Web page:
Newsletter of the Association of Library and Information Science Students (ALISS)




 title of the newsletter: The Silverfish


March 2004

Vol VIII Issue III

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Information School
University of Washington
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Curriculum Metamorphosis on the Horizon

By John Glover, MLIS Day
Library and Information Science has undergone fundamental changes at the University of Washington in the last decade. The faculty has more than tripled in size, with major figures in the field moving to Seattle to be part of the changes. The student population has increased in size and competitiveness. The School has moved its headquarters to spacious, high-tech facilities. The prestige of the program has grown dramatically. If anything has been a constant throughout this process, it has been change and growth. This trend will continue over the next year as the school undertakes its next ambitious project – embedding and integrating diversity across the iSchool curriculum.

The project, officially known as the Curriculum Transformation Project, encompasses a number of steps that will involve people at all levels of the iSchool from students to staff to faculty to Dean Eisenberg. “Student perspectives on this are highly relevant and crucial in this discussion,” says Bridget Warbington, co-chair (with Assistant Professor Maurice Green) of the iSchool’s Diversity Committee, where the project was initially proposed. Students will have plenty opportunity next quarter to provide their input into the transformation process – on the day next quarter (yet to be determined) when our classes will be suspended and an all-iSchool workshop will be held to get the ball rolling.

“What students come up with is a starting point,” says Green. This first step of the project is designed to allow a bottom-up approach to diversity that will give students the opportunity to voice concerns they have, instead of choosing from preset options and ideas delivered from on high. “We need representation across all of the student groups,” says Green. “This project depends on step one, which depends on good representation from each of the programs.” Warbington says the project needs a number of things to succeed, including “open communication and a general willingness to listen to one another and consider new things.”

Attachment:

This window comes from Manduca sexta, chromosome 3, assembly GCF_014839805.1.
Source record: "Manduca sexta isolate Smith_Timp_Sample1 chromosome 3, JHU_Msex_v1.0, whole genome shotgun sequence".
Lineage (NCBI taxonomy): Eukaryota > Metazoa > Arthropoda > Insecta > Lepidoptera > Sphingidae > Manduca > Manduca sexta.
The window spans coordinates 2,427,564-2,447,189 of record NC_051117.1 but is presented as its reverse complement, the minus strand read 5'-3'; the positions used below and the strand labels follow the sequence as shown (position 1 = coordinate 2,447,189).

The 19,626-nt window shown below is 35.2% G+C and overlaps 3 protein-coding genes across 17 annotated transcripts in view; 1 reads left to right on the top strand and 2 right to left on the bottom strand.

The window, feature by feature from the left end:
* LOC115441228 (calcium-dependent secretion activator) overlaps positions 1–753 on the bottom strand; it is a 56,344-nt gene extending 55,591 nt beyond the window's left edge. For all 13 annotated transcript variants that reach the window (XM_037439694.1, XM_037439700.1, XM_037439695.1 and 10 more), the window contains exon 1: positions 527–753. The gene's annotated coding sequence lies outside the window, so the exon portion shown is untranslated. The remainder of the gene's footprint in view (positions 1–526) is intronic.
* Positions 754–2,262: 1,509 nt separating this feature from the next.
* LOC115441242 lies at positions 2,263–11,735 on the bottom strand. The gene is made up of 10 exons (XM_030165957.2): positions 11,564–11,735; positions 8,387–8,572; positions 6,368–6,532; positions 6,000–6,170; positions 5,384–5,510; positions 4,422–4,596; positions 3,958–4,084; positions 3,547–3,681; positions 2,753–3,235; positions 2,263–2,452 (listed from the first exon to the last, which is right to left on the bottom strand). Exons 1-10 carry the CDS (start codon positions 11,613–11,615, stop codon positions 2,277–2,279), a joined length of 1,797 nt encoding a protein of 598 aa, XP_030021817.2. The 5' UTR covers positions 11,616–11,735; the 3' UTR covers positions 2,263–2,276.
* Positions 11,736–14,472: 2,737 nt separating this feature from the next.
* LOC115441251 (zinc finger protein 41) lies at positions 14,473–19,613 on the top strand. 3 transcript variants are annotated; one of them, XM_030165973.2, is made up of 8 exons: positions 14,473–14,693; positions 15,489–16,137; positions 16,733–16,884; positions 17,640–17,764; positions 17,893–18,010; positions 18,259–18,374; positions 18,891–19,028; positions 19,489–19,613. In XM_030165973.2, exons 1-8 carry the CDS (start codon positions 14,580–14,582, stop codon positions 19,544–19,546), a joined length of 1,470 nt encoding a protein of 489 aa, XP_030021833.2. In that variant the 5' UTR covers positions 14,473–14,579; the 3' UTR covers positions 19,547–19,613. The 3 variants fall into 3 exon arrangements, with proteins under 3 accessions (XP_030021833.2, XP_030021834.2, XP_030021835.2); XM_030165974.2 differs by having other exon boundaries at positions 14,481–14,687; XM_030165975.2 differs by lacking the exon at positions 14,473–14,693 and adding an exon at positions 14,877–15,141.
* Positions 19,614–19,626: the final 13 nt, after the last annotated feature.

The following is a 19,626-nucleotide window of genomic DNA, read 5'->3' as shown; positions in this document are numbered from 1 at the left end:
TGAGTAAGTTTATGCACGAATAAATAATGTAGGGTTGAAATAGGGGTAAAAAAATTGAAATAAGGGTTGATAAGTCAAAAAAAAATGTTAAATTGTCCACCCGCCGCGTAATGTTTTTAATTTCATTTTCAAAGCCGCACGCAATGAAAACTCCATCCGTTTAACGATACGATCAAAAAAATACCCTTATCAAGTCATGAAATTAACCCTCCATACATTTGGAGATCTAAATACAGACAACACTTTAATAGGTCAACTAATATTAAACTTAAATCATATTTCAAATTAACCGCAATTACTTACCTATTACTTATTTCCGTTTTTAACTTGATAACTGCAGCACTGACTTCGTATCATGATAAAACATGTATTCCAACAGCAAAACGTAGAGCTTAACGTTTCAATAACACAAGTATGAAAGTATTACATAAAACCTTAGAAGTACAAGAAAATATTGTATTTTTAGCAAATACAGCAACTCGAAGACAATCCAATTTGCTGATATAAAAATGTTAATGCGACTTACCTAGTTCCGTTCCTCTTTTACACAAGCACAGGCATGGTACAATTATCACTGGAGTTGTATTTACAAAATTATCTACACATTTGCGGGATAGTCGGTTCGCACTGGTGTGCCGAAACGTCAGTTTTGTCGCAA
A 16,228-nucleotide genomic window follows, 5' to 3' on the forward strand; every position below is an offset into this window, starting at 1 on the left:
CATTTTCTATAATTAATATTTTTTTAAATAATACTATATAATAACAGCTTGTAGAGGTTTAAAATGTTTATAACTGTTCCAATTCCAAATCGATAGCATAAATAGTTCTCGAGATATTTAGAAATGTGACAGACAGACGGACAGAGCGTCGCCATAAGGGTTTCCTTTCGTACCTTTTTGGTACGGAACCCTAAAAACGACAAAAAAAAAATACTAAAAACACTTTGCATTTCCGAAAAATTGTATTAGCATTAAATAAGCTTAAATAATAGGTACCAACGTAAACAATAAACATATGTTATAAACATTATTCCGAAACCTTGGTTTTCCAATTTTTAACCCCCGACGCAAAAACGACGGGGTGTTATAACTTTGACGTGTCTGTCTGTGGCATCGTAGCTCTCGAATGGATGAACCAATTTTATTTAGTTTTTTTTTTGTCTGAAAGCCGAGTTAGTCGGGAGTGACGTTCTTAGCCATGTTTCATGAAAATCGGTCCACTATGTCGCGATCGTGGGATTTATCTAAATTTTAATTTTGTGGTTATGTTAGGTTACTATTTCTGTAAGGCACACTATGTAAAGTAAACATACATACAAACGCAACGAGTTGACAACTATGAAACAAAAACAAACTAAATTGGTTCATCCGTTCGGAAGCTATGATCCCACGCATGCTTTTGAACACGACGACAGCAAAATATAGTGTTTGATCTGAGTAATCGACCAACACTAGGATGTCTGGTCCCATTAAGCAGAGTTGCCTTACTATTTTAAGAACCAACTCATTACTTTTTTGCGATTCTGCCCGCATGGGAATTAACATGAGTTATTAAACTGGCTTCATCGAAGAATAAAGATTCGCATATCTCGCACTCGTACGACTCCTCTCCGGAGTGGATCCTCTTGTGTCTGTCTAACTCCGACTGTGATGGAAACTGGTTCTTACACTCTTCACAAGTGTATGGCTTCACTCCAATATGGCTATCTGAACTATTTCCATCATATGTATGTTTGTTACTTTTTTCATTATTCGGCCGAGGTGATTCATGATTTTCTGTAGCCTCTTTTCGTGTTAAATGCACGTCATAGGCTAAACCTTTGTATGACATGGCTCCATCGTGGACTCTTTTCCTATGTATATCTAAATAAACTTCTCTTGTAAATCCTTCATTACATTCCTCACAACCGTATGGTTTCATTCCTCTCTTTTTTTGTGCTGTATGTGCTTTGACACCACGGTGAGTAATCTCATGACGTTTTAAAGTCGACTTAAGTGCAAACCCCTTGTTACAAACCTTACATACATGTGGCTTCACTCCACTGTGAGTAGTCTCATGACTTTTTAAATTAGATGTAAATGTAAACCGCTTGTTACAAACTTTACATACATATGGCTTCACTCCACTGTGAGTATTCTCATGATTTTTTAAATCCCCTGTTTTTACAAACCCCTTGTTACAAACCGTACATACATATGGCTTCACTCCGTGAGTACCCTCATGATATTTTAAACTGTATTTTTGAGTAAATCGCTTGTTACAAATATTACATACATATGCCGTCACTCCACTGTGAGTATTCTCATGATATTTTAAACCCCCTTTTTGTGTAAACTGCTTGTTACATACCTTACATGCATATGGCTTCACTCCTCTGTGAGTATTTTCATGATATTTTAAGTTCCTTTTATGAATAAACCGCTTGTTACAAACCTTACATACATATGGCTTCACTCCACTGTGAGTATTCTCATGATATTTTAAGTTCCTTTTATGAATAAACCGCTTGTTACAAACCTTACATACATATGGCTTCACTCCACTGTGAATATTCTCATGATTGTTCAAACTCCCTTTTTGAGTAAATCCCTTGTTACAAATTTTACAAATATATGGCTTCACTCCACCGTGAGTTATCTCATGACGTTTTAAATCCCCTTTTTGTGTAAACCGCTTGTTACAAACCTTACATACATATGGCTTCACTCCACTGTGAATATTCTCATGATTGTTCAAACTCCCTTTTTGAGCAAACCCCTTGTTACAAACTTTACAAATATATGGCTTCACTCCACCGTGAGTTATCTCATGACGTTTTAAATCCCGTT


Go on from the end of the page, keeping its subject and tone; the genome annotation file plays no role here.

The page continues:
The project has been in the works for some time, with information being collected to establish a baseline inventory of diversity in the curriculum. According to Warbington, the goal of the project is “to take a comprehensive look at the curriculum of the Information School and to articulate and define areas where diversity is currently being explored and new areas where it could be embedded and integrated, but isn’t currently.” After the baseline information has been collected, the iSchool will have a standard for comparison a year and further down the road to gauge just how the curriculum has changed and the extent to which diversity has been successfully integrated into existing classes.

The Curriculum Transformation Project is not unique in concept, but it is unique among Information Schools in scope and ambition. For the first time, a school is going to examine its entire curriculum, taking account of everyone’s opinions, bringing in diversity consultants to study the program, and relying on known national leaders on curriculum transformation, including Drs. Johnella Butler and James Banks, both of the UW, to help shepherd the school through the project. “We are documenting the process,” says Green. “If the project produces the results we want, it will be an example of how diversity can be implemented in a curriculum.”

A project as large as this one could only succeed with solid support, which this one appears to have. According to Warbington, “the climate in the School is perfect for starting this dialogue. Students are hungry for this, faculty are 100% on board and the administration, including Dean Mike Eisenberg, the Associate Deans and the staff are strong supporters of diversity. This isn’t a unilateral endeavor and the widespread support for this initiative is what makes it possible.”

When asked why iSchool students – occupied with school, alcohol, work, alcohol, online discussion forums, conferences, alcohol, and so on – should be interested in the project, Green replies that “the information field is hot. Our people are increasingly desired by organizations. We’ve got a great opportunity, so we’ve got great responsibility to train our students. Totally different management skills may be needed in different organizations.” While the project is about diversity, its greatest impact on iSchool students will be in terms of hirability. “Students should be better prepared to consider diversity in their careers and their lives as a result of this project,” says Warbington. “This makes them desirable in leadership settings, in public and private organizations.”

However this initiative unfolds – whatever we in the iSchool decide we want diversity to be and what role we want it to play in our curriculum – the landscape here is going to look different in a year. “I believe that change is a guarantee,” says Warbington.

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